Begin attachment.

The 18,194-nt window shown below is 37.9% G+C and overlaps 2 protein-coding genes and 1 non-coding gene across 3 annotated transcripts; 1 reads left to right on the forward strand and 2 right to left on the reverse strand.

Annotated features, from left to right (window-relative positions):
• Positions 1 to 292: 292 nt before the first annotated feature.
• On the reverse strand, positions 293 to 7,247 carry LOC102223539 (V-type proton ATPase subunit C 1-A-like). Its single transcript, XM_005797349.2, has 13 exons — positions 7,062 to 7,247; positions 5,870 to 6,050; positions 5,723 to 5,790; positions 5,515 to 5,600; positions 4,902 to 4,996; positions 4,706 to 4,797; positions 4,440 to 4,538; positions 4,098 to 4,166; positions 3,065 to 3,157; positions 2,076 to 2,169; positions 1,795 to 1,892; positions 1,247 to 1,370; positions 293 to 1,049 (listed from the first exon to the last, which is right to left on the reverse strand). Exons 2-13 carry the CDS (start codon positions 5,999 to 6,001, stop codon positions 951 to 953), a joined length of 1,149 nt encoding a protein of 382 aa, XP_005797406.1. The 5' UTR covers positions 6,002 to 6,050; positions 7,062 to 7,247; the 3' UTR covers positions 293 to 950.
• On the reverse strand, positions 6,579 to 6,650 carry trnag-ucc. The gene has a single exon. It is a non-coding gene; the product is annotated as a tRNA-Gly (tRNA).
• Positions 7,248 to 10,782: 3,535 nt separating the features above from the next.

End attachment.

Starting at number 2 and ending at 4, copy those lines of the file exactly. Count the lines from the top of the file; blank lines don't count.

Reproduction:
Annotated features, from left to right (window-relative positions):
• Positions 1 to 292: 292 nt before the first annotated feature.
• On the reverse strand, positions 293 to 7,247 carry LOC102223539 (V-type proton ATPase subunit C 1-A-like). Its single transcript, XM_005797349.2, has 13 exons — positions 7,062 to 7,247; positions 5,870 to 6,050; positions 5,723 to 5,790; positions 5,515 to 5,600; positions 4,902 to 4,996; positions 4,706 to 4,797; positions 4,440 to 4,538; positions 4,098 to 4,166; positions 3,065 to 3,157; positions 2,076 to 2,169; positions 1,795 to 1,892; positions 1,247 to 1,370; positions 293 to 1,049 (listed from the first exon to the last, which is right to left on the reverse strand). Exons 2-13 carry the CDS (start codon positions 5,999 to 6,001, stop codon positions 951 to 953), a joined length of 1,149 nt encoding a protein of 382 aa, XP_005797406.1. The 5' UTR covers positions 6,002 to 6,050; positions 7,062 to 7,247; the 3' UTR covers positions 293 to 950.